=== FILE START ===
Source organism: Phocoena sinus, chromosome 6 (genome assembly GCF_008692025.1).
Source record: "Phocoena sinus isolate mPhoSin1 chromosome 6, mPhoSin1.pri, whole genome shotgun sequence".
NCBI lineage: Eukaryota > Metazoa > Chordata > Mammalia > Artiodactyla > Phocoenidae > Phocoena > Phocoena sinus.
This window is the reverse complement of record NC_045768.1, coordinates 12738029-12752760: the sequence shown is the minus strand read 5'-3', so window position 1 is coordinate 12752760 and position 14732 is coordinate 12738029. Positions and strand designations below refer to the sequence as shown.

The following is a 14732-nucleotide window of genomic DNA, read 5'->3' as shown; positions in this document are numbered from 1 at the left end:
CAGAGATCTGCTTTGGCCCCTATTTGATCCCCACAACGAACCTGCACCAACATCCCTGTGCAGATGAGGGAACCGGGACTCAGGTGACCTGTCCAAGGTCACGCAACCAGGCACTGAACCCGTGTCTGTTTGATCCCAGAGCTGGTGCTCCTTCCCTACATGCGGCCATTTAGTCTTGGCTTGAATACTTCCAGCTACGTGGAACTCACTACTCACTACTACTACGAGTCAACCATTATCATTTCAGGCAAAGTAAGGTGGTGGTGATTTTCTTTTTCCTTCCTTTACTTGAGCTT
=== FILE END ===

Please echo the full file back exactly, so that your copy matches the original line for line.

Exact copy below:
Source organism: Phocoena sinus, chromosome 6 (genome assembly GCF_008692025.1).
Source record: "Phocoena sinus isolate mPhoSin1 chromosome 6, mPhoSin1.pri, whole genome shotgun sequence".
NCBI lineage: Eukaryota > Metazoa > Chordata > Mammalia > Artiodactyla > Phocoenidae > Phocoena > Phocoena sinus.
This window is the reverse complement of record NC_045768.1, coordinates 12738029-12752760: the sequence shown is the minus strand read 5'-3', so window position 1 is coordinate 12752760 and position 14732 is coordinate 12738029. Positions and strand designations below refer to the sequence as shown.

The following is a 14732-nucleotide window of genomic DNA, read 5'->3' as shown; positions in this document are numbered from 1 at the left end:
CAGAGATCTGCTTTGGCCCCTATTTGATCCCCACAACGAACCTGCACCAACATCCCTGTGCAGATGAGGGAACCGGGACTCAGGTGACCTGTCCAAGGTCACGCAACCAGGCACTGAACCCGTGTCTGTTTGATCCCAGAGCTGGTGCTCCTTCCCTACATGCGGCCATTTAGTCTTGGCTTGAATACTTCCAGCTACGTGGAACTCACTACTCACTACTACTACGAGTCAACCATTATCATTTCAGGCAAAGTAAGGTGGTGGTGATTTTCTTTTTCCTTCCTTTACTTGAGCTT